You can unscrew the control valve from the tank and pour out the media in the tank and replace with sodium form resin. The volume is dictated by the size of the tank and anyone selling resin can tell you the volume if you tell them the model number of the tank which is somewhere on the tank; usually on the side down toward the bottom on an imbedded label in the clear epoxy.

    From the Ionics link above, the hygiene part should be silver impregnated charcoal/carbon. Your charcoal will be all ground up in the resin and that is probably why you've been told the resin needs to be replaced, but if you could separate the resin and carbon, the resin would be fine. I'd buy new resin rather than trying to separate the two. The charcoal is not needed and should not be used with resin anyway.

    That softenerparts site has a lot of videos and instructions showing you how to rebuild a control valve. ditto has errors in his Clack WS-1 video and I doubt he's corrected them yet. He is also wanting you to buy from a local dealer or wouldn't be going on about not buying from a dealer that doesn't have a store front location. like online dealers. The fact is many independent dealers selling Autotrol, Clack or Fleck valved equipment don't and there is no difference in a softener from them or a dealer with huge overhead selling out of a store front location but price.

    You can install a new softener without soldering if you buy the right fittings or... in a half hour of practice you can learn to solder by watching the video linked below or other youtube videos that will be listed after watching the How To Solder Oatey video. Oatey is a very old and large company that makes all types of soldering materials etc..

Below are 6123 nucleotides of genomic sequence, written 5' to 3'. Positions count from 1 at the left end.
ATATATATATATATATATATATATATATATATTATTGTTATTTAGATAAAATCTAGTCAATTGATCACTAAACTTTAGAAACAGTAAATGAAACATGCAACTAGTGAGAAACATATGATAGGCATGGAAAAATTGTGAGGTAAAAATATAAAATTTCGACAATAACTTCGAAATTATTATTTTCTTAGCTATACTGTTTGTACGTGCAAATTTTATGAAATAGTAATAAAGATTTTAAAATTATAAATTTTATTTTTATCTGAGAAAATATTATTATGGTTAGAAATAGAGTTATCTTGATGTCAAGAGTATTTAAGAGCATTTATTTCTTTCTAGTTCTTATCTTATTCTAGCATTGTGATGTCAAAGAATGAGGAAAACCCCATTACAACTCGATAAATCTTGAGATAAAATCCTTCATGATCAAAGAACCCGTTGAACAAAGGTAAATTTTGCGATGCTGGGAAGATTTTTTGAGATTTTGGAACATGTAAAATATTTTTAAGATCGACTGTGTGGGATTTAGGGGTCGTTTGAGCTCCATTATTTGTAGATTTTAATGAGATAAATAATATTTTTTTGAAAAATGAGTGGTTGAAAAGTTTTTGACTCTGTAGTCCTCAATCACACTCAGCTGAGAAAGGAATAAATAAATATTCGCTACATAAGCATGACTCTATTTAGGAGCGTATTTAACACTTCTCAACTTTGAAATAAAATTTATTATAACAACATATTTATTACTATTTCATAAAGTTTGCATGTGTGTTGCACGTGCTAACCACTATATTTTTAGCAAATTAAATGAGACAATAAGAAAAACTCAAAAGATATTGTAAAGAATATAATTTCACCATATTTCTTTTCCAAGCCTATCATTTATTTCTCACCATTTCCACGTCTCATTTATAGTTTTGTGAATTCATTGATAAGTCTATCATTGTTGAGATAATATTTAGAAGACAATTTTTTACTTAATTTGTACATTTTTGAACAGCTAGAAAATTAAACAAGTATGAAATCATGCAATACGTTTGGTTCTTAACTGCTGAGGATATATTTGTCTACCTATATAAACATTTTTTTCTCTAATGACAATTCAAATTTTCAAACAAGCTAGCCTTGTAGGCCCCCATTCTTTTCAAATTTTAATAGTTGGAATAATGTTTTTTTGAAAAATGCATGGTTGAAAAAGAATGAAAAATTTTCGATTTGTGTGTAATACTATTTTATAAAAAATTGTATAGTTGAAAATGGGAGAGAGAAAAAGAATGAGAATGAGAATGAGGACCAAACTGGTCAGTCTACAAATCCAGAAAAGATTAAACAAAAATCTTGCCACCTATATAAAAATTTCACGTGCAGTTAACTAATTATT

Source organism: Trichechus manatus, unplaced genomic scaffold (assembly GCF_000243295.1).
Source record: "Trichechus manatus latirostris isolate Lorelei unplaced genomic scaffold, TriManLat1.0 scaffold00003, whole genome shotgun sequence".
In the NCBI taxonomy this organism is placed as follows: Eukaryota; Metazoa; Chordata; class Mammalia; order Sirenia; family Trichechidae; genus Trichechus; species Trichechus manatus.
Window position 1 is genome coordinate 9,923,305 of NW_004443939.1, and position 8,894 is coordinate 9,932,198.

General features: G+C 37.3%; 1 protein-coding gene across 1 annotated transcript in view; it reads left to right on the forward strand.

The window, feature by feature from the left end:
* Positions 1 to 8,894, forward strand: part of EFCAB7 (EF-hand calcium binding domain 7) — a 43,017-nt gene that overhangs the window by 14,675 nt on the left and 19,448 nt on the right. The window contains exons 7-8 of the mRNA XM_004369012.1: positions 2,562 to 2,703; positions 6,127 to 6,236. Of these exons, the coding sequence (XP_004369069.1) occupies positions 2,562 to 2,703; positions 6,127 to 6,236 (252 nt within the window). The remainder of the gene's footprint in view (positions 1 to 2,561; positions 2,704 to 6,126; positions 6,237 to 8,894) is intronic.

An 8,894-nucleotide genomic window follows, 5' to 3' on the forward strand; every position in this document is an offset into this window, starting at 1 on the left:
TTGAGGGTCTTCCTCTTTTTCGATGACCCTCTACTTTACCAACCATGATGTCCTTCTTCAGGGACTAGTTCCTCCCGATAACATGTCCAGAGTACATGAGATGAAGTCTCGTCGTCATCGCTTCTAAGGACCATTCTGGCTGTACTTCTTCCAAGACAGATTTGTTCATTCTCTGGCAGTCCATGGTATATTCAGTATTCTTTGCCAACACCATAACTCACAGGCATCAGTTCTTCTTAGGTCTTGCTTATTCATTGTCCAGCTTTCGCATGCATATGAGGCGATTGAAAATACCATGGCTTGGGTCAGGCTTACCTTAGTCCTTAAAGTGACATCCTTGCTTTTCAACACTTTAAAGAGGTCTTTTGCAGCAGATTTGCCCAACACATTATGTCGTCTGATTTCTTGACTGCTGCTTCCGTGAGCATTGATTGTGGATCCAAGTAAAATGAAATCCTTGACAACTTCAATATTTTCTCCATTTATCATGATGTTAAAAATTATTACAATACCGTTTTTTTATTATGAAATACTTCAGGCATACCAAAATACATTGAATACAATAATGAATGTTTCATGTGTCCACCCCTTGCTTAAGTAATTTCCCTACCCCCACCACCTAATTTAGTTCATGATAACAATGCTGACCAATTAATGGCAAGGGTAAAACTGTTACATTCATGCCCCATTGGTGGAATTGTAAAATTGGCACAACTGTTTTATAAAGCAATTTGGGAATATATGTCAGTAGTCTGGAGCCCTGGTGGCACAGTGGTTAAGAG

If you want to check your solder job while practicing, after soldering a fitting remove the fitting and see if solder covers all the surface area of the tubing that was inside the fitting and then the surface in the fitting. If so ya did it right. You can reuse those practice fittings and tubing.

    http://www.oatey.com/technical-info/how-to-videos
  4. rnsmithtldiy

    rnsmithtldiy Member

    Messages:
    30
    Location:
    Texas
    Dittohead - Thanks for the response. Sorry so late in getting back to you, but had a busy weekend. Anyway, in answer to your question, I think the water conditions are pretty good. Pretty new water treatment plant in our development and their site indicates average hardness is around 180-189 mg/L which I think puts my hardness around 10.5-11 grains / gal. I am having trouble figuring out the size of my current system (I think they left the various sizes out of the sales slips on purpose), but I have a 4-bedroom house, 3 bathrooms (only 2 baths/showers) and currently servicing 3 people. You mentioned not buying a new system from some guy selling systems out of his house, but it is kind of hard to tell what size outfit they are because they can make their web site look pretty nice. Any suggestions on identifying the reputable vendors. I thought about just replacing the control valve (if I determine mine is bad), but I think I read somewhere that Ionics has a non-standard tank opening, probably to prevent you from doing just that -- which is why I am considering replacing the whole system. Plus there is the problem with the darn Hygene Bacteriostatic Filter Media that they put in the tank along with the resin, which is something I can't replace myself because it appears to be a proprietary and controlled/licensed substance. ron in round rock
  5. rnsmithtldiy

    rnsmithtldiy Member

    Messages:
    30
    Location:
    Texas